Goofs

When they are pulling Tillie out of the water with the rope, the rope in the close-ups is dragging directly over the edge of the wharf, but in the medium shots from another viewpoint, the rope is clearly being run through a block pulley system on a spar suspended over the water. See more »

Quotes

Title Card: Her hitherto untouched girlish heart throbs in answer to the call of love.
See more »

Connections

Featured in The Funniest Man in the World (1967) See more »

Soundtracks

New Orleans Bump
(used as a music insert in later public domain sound copies)
Written and performed by Ferdinand 'Jelly Roll' Morton
See more »

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User Reviews

 
A milestone for film comedy, but not a work for the ages
14 November 2001 | by (Westchester County, NY) – See all my reviews

Tillie's Punctured Romance, produced and directed by Mack Sennett for his Keystone Studio in 1914, is a movie milestone. It's the first feature-length slapstick comedy (restored prints run 70 minutes or more), and boasts three top players in the lead roles: Charlie Chaplin, Marie Dressler, and Mabel Normand. Although it's remembered primarily as a Chaplin film he was still an up-and-coming young performer at the time, and made no contribution to the script or direction. This project was based on a stage success called "Tillie's Nightmare," which was known for Dressler's high-energy performance and her rendition of the mock tragic lament "Heaven Will Protect the Working Girl." Of course the hit song couldn't be used on the silent screen, but this adaptation offers lots of slapstick and a wild climax featuring a full scale chase, on land and sea, by the Keystone Cops. By Sennett standards this was obviously a major production, with scores of familiar players in supporting roles, extensive location shooting, and an elaborate set serving as Tillie's mansion for the grand finale.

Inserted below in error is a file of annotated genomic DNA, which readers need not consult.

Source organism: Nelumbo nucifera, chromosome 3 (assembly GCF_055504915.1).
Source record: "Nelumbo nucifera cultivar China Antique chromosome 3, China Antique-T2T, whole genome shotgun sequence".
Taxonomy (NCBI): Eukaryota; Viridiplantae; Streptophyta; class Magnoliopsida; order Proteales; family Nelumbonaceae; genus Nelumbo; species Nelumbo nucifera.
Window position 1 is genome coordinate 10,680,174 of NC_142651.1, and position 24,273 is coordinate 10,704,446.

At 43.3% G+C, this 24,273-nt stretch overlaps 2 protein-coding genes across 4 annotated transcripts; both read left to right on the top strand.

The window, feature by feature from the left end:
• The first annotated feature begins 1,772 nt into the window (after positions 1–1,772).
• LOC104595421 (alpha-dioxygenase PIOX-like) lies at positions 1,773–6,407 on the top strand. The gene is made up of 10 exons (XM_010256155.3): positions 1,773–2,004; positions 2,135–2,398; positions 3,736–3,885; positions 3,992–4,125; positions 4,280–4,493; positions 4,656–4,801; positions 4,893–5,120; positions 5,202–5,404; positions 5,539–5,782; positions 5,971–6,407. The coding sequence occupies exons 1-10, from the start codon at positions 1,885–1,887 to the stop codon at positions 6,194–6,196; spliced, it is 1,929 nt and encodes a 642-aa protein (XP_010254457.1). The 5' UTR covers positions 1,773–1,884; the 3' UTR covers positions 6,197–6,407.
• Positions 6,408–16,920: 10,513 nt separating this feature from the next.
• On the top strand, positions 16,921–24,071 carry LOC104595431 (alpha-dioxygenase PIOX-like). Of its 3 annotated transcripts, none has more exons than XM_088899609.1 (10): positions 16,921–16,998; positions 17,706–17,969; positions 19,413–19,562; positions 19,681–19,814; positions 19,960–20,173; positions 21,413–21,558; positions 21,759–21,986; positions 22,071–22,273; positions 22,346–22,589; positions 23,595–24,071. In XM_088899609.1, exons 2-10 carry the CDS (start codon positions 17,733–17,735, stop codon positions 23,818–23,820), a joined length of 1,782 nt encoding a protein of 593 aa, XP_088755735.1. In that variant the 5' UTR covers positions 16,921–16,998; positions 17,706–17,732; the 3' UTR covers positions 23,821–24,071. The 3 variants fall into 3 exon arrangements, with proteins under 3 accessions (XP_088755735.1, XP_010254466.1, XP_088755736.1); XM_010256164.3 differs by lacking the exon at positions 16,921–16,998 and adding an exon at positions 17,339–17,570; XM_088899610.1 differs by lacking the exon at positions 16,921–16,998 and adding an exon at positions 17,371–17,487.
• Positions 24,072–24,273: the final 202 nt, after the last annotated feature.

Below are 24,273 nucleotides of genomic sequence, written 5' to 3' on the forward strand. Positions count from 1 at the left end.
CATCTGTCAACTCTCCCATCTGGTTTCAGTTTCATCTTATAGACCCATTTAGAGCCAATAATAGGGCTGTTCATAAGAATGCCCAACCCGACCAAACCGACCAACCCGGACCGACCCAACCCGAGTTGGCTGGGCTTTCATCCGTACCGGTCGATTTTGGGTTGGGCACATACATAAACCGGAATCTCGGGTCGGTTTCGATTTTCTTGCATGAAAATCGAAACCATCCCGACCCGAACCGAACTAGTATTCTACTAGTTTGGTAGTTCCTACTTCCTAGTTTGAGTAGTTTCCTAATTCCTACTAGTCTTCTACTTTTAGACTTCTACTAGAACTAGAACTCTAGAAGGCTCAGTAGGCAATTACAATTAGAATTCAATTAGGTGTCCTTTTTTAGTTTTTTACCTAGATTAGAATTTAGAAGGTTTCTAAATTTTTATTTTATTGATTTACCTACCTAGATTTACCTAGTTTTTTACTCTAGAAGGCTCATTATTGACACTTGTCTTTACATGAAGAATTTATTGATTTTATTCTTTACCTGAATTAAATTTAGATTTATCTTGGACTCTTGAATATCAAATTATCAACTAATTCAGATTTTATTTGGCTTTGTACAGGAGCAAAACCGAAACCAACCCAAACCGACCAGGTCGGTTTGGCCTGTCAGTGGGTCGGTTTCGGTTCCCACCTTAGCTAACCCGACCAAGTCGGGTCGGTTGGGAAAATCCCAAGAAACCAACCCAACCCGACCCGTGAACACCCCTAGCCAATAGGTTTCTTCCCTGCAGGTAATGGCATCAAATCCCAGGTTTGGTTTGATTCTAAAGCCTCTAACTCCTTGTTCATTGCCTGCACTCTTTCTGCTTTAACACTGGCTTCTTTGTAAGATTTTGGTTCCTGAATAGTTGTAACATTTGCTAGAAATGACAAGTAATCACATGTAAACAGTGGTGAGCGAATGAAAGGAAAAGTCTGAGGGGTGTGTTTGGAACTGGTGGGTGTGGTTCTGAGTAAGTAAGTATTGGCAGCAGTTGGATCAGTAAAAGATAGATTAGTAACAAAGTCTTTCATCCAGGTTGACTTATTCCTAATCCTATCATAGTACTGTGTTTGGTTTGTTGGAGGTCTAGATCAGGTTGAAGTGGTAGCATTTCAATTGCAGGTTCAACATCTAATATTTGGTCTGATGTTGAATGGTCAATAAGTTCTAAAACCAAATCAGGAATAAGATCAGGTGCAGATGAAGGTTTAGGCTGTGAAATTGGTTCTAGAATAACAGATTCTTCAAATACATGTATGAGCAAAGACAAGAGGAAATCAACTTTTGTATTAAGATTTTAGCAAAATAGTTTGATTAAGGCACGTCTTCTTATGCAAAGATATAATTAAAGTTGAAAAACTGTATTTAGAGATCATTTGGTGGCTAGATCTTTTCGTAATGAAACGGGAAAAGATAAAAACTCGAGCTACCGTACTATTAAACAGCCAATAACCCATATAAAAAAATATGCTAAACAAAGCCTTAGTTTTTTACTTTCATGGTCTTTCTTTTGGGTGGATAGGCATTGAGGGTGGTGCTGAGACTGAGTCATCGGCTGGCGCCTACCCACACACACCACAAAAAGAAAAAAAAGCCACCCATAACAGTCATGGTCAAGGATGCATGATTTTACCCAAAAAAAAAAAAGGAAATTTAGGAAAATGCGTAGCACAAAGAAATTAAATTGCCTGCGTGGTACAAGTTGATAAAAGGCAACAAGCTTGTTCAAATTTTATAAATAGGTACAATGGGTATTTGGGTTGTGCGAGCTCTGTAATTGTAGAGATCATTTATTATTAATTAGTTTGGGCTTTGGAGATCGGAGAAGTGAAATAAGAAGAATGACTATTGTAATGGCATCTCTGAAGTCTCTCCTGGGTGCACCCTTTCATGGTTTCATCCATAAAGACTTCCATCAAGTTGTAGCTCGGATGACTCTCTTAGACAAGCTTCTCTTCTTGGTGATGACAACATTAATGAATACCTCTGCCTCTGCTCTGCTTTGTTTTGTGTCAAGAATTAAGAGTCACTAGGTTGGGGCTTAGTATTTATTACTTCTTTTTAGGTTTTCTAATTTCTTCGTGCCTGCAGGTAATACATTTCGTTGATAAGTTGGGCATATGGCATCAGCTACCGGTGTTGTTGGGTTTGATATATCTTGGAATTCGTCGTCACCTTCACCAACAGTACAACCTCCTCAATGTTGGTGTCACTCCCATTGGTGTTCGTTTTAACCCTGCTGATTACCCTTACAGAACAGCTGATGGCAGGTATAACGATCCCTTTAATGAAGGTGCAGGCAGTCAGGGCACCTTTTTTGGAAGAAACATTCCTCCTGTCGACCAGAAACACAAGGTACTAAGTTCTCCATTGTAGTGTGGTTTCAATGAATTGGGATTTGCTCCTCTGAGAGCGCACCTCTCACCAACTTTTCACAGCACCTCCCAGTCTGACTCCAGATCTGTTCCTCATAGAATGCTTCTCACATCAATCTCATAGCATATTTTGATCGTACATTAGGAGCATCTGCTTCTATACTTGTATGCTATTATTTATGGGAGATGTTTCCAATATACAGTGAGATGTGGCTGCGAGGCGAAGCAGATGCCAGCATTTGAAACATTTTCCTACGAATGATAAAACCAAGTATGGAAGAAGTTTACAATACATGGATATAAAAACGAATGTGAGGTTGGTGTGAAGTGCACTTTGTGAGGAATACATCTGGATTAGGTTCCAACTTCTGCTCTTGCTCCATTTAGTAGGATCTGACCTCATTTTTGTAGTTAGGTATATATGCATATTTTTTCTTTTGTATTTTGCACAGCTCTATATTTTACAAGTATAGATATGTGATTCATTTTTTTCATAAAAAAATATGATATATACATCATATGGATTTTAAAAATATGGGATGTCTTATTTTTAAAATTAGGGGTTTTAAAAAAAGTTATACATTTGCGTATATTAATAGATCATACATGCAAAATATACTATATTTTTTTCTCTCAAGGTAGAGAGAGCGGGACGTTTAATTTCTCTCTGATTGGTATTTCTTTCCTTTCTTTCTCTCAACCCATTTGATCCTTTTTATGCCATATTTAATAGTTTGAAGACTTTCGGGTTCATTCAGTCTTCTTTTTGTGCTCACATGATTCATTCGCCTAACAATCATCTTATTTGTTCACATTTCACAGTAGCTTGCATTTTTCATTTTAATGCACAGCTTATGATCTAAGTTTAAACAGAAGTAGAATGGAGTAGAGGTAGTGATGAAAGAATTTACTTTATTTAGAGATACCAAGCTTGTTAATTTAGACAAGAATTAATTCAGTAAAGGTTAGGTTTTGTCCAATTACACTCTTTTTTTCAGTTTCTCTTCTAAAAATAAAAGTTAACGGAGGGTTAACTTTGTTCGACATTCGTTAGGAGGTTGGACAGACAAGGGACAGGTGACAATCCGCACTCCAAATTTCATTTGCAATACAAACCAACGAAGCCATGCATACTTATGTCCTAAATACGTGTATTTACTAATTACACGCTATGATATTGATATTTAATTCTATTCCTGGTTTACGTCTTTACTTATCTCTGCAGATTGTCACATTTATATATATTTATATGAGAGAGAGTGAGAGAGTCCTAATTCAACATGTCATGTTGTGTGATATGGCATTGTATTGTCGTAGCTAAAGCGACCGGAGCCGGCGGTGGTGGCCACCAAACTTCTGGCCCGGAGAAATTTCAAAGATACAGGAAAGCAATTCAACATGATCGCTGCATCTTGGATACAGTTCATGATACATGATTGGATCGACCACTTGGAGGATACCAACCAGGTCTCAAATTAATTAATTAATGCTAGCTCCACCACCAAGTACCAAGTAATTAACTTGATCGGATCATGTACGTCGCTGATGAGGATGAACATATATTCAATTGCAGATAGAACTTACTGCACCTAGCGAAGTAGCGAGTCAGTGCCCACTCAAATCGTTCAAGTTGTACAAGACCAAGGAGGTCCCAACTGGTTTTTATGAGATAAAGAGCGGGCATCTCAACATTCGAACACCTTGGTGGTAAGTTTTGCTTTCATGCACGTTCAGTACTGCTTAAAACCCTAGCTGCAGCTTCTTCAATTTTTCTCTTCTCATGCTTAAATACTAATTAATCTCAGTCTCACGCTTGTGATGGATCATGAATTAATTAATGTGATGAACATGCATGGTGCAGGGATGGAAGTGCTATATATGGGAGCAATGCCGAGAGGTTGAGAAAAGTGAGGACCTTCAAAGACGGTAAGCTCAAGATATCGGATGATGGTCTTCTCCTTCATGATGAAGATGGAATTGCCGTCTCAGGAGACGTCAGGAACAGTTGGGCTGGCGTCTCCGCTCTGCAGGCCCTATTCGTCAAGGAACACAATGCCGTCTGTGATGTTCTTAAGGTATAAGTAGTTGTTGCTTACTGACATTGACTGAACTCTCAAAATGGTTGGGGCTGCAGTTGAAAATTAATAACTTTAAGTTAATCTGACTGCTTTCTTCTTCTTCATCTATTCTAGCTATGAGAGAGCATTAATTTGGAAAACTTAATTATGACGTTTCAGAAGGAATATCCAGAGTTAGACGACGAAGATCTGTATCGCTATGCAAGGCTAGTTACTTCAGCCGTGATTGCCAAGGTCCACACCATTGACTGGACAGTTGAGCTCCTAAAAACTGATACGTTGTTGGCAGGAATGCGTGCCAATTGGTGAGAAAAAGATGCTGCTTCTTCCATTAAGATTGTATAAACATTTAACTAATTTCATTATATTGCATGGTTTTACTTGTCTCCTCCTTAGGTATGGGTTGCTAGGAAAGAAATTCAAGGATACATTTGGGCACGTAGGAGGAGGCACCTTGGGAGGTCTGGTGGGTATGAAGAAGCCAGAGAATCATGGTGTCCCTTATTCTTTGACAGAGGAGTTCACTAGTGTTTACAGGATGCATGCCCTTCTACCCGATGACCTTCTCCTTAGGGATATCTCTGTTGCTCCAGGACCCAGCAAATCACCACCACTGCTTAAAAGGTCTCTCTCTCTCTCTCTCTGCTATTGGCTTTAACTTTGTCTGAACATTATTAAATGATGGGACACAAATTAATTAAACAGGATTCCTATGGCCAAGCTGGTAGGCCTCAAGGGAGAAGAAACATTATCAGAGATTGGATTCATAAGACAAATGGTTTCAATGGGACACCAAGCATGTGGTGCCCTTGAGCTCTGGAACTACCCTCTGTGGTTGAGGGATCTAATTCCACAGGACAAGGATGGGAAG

Historic significance aside, however, Tillie's Punctured Romance is something of a letdown when viewed today. For starters, Marie Dressler was not entirely comfortable with the new medium, and simply repeated her stage performance for the cameras, gesticulating wildly, dancing drunkenly, and occasionally shouting her lines-- which, of course, we can't hear. (Her true movie stardom wouldn't come until the talkie era.) Dressler's bizarre antics are amusing to a point, but a little of this sort of thing goes a long way. Mabel Normand is cute in her stylish outfits, but her role gives her little comic business of her own to perform beyond reacting to the activities of her co-stars. And Chaplin, playing a cold-hearted villain who seduces, robs, and then abandons a homely farm girl, is about as far from the lovable Tramp as one could imagine. It's interesting to see Charlie in such an uncharacteristic guise, and it speaks well for his versatility, yet we wait in vain for those genuinely funny moments we find in his own films, even the early ones. He plays the scoundrel with relish, but the part could have been taken by any number of other comedians. Even so, in one late scene Chaplin managed to slip in a gag that suggests the Charlie we know: parading before servants in his new finery, he trips over a tiger rug, then 'punishes' the beast, lifting it by the tail and giving it a quick spank. That was practically the only laugh I found in Tillie's Punctured Romance. Otherwise, most of the humor comes from watching grotesquely-dressed people kick butts, fire pistols and fall off the pier into the ocean, all of which represents Sennett's taste in comedy, not Chaplin's.